Every day, Don would walk in the door from work and head for the Lazyboy (appropriately named), the footrest lever the only exercise machine he wanted to even consider. Terri, who had been homeschooling three children most of the day, smoldered with resentment toward her husband. She made sure Don couldn’t be too lazy in his Lazyboy. She would fuss around him, straightening magazines that didn’t need straightening, shaking the dust cloth near enough to bring on a coughing spell, running the vacuum and “accidentally” bumping his chair, and sighing loudly…especially sighing loudly …over and over again. They were at a stand off. Don wasn’t loving Terri, and Terri wasn’t respecting Don. And they were both putting their marriage and family at risk.
They knew better. They knew what the Father wanted. They had read Ephesians 5 many times, but it was just too much trouble to expend the effort to treat each other like they themselves wanted to be treated. They each wanted the other one to go first. Now that’s not only lazy, it’s just plain dumb.
- We’re waiting to feel like it. We want to feel the Spirit move us with an overwhelming desire to obey. We shouldn’t simply respond out of duty, should we? No, we have to be moved, or it isn’t real. Right?
Wrong! This would be like you telling your son you want him to sweep out the garage while you’re gone, that you expect to find a clean garage floor when you get back. Instead, you find the garage looking exactly the way it did before you left. That kid hadn’t done a thing.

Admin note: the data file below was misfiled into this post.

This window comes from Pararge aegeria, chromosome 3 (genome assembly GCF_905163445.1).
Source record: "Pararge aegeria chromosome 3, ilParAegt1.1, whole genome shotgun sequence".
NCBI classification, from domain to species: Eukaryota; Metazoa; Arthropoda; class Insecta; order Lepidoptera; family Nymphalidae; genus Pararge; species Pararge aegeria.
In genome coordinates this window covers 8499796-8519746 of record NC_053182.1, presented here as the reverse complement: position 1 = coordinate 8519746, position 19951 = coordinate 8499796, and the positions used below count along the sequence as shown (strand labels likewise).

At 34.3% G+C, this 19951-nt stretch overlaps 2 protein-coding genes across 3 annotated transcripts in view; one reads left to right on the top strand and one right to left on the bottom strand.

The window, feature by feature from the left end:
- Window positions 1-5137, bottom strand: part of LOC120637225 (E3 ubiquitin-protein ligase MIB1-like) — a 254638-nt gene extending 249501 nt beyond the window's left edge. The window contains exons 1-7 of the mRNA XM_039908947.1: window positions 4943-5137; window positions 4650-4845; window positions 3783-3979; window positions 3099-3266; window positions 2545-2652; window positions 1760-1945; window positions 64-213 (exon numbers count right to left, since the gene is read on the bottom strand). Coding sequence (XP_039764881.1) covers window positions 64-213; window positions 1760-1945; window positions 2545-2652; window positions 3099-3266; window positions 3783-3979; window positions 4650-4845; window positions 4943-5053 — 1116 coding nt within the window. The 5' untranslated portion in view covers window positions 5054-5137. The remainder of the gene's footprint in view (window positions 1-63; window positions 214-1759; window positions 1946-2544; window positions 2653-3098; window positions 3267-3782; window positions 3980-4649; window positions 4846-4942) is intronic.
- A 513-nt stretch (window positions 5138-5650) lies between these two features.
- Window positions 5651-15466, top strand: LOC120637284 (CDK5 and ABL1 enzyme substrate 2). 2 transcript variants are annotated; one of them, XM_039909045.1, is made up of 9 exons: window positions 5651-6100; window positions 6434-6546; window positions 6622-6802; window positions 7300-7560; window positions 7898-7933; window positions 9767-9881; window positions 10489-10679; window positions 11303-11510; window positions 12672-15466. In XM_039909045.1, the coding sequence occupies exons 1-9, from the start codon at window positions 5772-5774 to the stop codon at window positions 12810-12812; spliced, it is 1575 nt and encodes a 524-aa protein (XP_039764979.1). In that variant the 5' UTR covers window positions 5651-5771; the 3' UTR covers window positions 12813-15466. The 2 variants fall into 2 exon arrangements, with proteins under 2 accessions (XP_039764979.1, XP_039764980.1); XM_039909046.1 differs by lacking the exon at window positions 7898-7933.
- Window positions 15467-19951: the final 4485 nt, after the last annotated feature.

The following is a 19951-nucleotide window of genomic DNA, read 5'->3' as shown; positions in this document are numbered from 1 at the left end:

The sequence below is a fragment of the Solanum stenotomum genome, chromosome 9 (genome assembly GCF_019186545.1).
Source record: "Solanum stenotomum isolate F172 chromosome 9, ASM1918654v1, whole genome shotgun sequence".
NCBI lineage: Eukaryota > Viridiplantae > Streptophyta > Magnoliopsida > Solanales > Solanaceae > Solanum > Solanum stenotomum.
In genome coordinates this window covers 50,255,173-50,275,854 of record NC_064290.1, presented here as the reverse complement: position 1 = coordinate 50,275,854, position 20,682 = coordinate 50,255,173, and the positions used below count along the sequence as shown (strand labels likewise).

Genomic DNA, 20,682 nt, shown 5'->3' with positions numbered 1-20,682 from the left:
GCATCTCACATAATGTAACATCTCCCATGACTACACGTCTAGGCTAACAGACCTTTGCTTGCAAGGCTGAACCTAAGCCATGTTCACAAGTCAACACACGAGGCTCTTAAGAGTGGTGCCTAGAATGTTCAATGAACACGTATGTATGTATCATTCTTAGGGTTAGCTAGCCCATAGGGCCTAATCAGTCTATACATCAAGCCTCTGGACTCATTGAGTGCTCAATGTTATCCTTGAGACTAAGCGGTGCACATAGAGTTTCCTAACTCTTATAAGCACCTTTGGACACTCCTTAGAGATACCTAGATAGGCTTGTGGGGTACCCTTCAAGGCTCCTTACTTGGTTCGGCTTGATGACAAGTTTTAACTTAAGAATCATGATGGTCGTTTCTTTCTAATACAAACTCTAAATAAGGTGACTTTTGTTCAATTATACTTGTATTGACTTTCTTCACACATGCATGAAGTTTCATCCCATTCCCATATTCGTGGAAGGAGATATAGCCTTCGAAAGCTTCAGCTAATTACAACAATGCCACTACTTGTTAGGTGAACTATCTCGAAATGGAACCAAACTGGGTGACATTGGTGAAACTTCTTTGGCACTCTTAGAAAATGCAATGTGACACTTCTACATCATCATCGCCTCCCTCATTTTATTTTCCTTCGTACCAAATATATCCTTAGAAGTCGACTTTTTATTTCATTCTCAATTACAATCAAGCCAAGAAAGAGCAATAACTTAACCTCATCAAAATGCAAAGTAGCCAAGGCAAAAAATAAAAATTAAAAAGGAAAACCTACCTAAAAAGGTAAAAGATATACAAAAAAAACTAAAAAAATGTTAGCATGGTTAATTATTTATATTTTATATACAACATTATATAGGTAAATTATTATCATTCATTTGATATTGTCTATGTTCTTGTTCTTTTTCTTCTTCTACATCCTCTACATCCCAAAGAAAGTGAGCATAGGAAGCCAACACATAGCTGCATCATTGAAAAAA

When you confront him with his disobedience, he shrugs his shoulders and offers his excuse. “Well, Dad, I just didn’t feel like sweeping the floor today, and I thought it would be hypocritical of me to just do it out of duty. I even prayed that God would make me want to sweep the floor. I waited and waited, but the “want” didn’t come. So I couldn’t do what you wanted me to do. See?”
Would that work with you, Dad? It doesn’t work with our heavenly Father either.
- We’re too self-absorbed. We’re like the second son. We pretend to be righteous, but we end up doing what we want to do, not what the Father wants us to do. It’s all about me!
We hear a lot these days about “my needs.” “You are not meeting my needs.” We talk with too many couples who really believe that God’s deepest longing for their lives is that they be happy. And when their mate doesn’t make them happy, they look for greener pastures. They are delusional! If the grass looks greener, it must be over a septic tank.
Philippians 2:3-4 is conclusive. This is what the Father wants: Do nothing out of selfish ambition or vain conceit, but in humility consider others better than yourselves. Each of you should look not only to your own interests, but also to the interests of others. Ouch! Surely God doesn’t mean I should consider my husband…my wife…better than, more worthy than myself! That I should think of what he wants…what she wants… before what I want. But that’s what He says. And He does mean it!
- We don’t really believe the Father can equip us enough to do what He wants. Philippians 2 sounded too hard to put into practice, didn’t it? Can God really make me – selfish ol’ me – able to put mymate before myself? The problem is that when something sounds too hard to succeed doing, we tend to give up without even trying. Or we give a half-hearted attempt and conclude that it sure enough is too hard, so God can’t really mean that.
This is what God has to say about that: May the God of peace, who through the blood of the eternal covenant brought back from the dead our Lord Jesus, that great Shepherd of the sheep, equip you with everything good for doing his will, and may he work in us what is pleasing to him, through Jesus Christ, to whom be glory for ever and ever. Amen (Hebrews 13:20-21).